Grantee: International Coalition of Sites of Conscience
Grant: 21st Century Museum Professionals (now National Leadership Grants for Museums), 2007 and 2010
Pictured: Dialogue at a coalition member instituion, the Wing Luke Museum of the Asian Pacific American Experience
Contact: Sarah Pharaon
We often tend to undervalue personal connection in the era of online learning and virtual contact,
but projects like this hinge on the power of coalition and connection. There is so much gained in
working together across the country. All the programs are stronger and better because we work
across regions and sites, meet face-to-face, and build peer learning and support networks.
–Sarah Pharaon, Program Director, North America,
International Coalition of Sites of Conscience
Dialogues on Immigration: Empowering New Voices
America’s perceived role as a cultural melting pot has always come up against the tensions, challenges, and confusion inherent in bringing together people with vastly different cultural heritages, customs, languages, expectations, and perspectives. For the past two years, professionals from 20 museums across the country have united and committed to making local museums a productive and safe forum for communities to explore the historical context and current challenges of immigration.
The International Coalition of Sites of Conscience is a network of historic sites and museums that preserve and share history to inform and inspire current efforts for human rights and social justice. Several member sites became interested in the power of dialogue to engage visitors in the history of their sites and inspire civic engagement on current immigration issues. The idea was not to lecture visitors but, through dialogue, to share a peer learning experience, broaden perspective, and develop consensus on how to take action.
Partnering to Build Dialogue Strategies and Programs
A three-year IMLS grant supported the development of a Sites of Conscience peer network spanning the American Southeast and Southwest, providing regional training events and project resources to plan and launch pilot projects at each site. The first event provided training on the dialogue process and included scholars, activists, non-profits, and grassroots organizations, including the national organization Welcoming America, which focuses on working with receiving communities on immigration issues. The second event included communications and outreach training, preparing participants to make contacts and draw diverse audiences to their sites. The third meeting added evaluation training to help define what success looks like for an immigration dialogue program, an important step in building evaluation tools specific to dialogue programs that can be shared across the sites and beyond.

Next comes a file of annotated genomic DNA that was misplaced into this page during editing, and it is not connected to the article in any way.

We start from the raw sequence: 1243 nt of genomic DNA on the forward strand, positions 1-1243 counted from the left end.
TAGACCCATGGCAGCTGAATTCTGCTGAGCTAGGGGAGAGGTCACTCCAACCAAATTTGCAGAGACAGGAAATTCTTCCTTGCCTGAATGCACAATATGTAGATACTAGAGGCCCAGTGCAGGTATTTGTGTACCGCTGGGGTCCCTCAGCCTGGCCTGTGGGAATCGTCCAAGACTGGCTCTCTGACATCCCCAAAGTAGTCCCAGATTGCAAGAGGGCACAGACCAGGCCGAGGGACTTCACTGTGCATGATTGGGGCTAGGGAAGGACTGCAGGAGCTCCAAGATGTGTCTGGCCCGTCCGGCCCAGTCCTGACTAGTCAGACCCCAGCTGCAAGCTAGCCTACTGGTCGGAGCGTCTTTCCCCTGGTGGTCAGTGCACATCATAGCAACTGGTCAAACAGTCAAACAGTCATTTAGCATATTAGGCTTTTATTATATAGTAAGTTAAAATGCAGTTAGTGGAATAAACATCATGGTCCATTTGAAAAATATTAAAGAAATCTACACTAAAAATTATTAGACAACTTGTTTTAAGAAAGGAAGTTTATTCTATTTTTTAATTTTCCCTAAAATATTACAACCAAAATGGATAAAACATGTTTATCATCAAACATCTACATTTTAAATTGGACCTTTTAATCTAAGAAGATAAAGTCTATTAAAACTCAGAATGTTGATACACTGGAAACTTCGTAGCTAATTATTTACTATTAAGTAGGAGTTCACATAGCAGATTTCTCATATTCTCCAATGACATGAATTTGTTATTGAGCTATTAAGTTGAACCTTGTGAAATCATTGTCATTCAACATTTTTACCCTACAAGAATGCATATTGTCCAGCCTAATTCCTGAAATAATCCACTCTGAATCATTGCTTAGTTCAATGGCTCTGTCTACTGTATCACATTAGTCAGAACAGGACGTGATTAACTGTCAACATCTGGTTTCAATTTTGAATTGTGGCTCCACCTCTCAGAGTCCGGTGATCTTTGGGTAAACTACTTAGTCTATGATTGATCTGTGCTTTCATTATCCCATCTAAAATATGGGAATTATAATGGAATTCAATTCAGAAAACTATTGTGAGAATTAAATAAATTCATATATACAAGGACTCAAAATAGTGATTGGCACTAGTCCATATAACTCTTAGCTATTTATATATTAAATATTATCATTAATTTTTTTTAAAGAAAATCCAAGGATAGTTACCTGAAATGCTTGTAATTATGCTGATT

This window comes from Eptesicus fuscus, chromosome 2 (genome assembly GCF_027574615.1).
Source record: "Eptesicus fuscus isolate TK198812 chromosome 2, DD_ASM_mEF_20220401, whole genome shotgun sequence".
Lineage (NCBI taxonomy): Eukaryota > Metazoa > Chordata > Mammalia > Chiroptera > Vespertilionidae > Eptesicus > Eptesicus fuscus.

Pilot projects are quite diverse; they may be targeted to school-age visitors, the general public, or specific audiences such as uniformed police. Each program is based on the unique resources of the specific museum and its staff, using the collections and the site’s history as context and a springboard for dialogue. The programs also tap contemporary resources such as news coverage and articles. For example, the Arab American National Museum in Michigan uses an exhibit on Arab and Muslim civil and military service to explore issues of patriotism, immigration, and citizenship, and the dual loyalty of ethnic identity and national home.
With additional support from the National Endowment for the Humanities and the Nathan Cummings Foundation, the program will expand to include the Northeast region and sponsor a national summit that will bring together all sites and their community partners for the first time. The project will establish a National Dialogues on Immigration website in 2014 to support sharing among staff and visitors to the 25 dialogue programs and make many of the training and program resources available online.
Learning Through Dialogue
The experience of one pilot site brought home the importance of not making assumptions about communities or prospective audiences. When the National Civil Rights Museum first considered a dialogue project, staff members were concerned about mission fit and doubted that their audiences would embrace the topic of immigration. But an onsite survey found that visitors and stakeholders felt strongly that the museum was exactly where contemporary civil rights issues should be addressed.
Another lesson was the importance of regional and local tailoring of the projects, especially for communications. Terminology that is successful in some areas may make people nervous or alienated in other regions. Drawing on key concepts that go beyond the term “immigration” proved to be a successful tactic; for example, civic engagement and identity are core and common values.
With increasing dialogue work came increasing levels of comfort for pilot project staff. It became clear that it really is all right to take risks and engage uncomfortable or contentious topics. People respond positively when they can speak and receive information with support from knowledgeable dialogue facilitators in an environment that is inclusive of all perspectives.